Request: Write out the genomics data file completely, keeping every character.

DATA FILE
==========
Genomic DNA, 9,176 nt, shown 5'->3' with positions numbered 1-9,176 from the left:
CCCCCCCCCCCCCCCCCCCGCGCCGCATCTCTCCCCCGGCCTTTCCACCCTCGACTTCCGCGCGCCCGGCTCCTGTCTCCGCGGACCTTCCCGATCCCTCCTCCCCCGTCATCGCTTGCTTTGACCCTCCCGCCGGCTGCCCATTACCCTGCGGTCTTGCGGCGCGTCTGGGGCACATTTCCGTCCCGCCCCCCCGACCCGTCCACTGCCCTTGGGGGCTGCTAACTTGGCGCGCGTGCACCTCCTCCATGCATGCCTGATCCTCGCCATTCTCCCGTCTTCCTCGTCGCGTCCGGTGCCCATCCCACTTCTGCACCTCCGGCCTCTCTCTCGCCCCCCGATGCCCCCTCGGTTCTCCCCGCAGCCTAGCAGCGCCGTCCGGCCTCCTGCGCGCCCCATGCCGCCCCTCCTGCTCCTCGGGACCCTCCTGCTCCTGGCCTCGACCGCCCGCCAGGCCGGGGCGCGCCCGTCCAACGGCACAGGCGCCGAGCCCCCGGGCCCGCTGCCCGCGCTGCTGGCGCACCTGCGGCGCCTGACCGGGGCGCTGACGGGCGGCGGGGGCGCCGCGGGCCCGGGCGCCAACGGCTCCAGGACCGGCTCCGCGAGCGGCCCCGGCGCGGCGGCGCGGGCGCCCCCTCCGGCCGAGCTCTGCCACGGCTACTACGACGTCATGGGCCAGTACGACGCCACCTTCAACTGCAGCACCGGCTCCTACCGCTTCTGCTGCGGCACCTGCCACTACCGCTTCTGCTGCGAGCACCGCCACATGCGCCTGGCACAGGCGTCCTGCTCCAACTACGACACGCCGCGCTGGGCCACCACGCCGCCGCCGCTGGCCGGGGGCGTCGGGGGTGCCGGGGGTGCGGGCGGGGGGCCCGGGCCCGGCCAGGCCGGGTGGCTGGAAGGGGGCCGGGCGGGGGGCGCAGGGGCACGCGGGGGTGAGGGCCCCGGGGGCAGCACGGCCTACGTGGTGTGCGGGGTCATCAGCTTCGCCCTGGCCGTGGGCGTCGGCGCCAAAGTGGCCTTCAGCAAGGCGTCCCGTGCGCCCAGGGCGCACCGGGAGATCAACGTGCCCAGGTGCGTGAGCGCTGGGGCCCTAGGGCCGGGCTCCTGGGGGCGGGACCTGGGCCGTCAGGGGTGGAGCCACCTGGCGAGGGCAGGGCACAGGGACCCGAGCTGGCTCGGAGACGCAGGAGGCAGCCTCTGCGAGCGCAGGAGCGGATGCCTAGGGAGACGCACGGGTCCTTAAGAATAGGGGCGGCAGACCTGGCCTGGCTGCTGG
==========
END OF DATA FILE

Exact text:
Genomic DNA, 9,176 nt, shown 5'->3' with positions numbered 1-9,176 from the left:
CCCCCCCCCCCCCCCCCCCGCGCCGCATCTCTCCCCCGGCCTTTCCACCCTCGACTTCCGCGCGCCCGGCTCCTGTCTCCGCGGACCTTCCCGATCCCTCCTCCCCCGTCATCGCTTGCTTTGACCCTCCCGCCGGCTGCCCATTACCCTGCGGTCTTGCGGCGCGTCTGGGGCACATTTCCGTCCCGCCCCCCCGACCCGTCCACTGCCCTTGGGGGCTGCTAACTTGGCGCGCGTGCACCTCCTCCATGCATGCCTGATCCTCGCCATTCTCCCGTCTTCCTCGTCGCGTCCGGTGCCCATCCCACTTCTGCACCTCCGGCCTCTCTCTCGCCCCCCGATGCCCCCTCGGTTCTCCCCGCAGCCTAGCAGCGCCGTCCGGCCTCCTGCGCGCCCCATGCCGCCCCTCCTGCTCCTCGGGACCCTCCTGCTCCTGGCCTCGACCGCCCGCCAGGCCGGGGCGCGCCCGTCCAACGGCACAGGCGCCGAGCCCCCGGGCCCGCTGCCCGCGCTGCTGGCGCACCTGCGGCGCCTGACCGGGGCGCTGACGGGCGGCGGGGGCGCCGCGGGCCCGGGCGCCAACGGCTCCAGGACCGGCTCCGCGAGCGGCCCCGGCGCGGCGGCGCGGGCGCCCCCTCCGGCCGAGCTCTGCCACGGCTACTACGACGTCATGGGCCAGTACGACGCCACCTTCAACTGCAGCACCGGCTCCTACCGCTTCTGCTGCGGCACCTGCCACTACCGCTTCTGCTGCGAGCACCGCCACATGCGCCTGGCACAGGCGTCCTGCTCCAACTACGACACGCCGCGCTGGGCCACCACGCCGCCGCCGCTGGCCGGGGGCGTCGGGGGTGCCGGGGGTGCGGGCGGGGGGCCCGGGCCCGGCCAGGCCGGGTGGCTGGAAGGGGGCCGGGCGGGGGGCGCAGGGGCACGCGGGGGTGAGGGCCCCGGGGGCAGCACGGCCTACGTGGTGTGCGGGGTCATCAGCTTCGCCCTGGCCGTGGGCGTCGGCGCCAAAGTGGCCTTCAGCAAGGCGTCCCGTGCGCCCAGGGCGCACCGGGAGATCAACGTGCCCAGGTGCGTGAGCGCTGGGGCCCTAGGGCCGGGCTCCTGGGGGCGGGACCTGGGCCGTCAGGGGTGGAGCCACCTGGCGAGGGCAGGGCACAGGGACCCGAGCTGGCTCGGAGACGCAGGAGGCAGCCTCTGCGAGCGCAGGAGCGGATGCCTAGGGAGACGCACGGGTCCTTAAGAATAGGGGCGGCAGACCTGGCCTGGCTGCTGG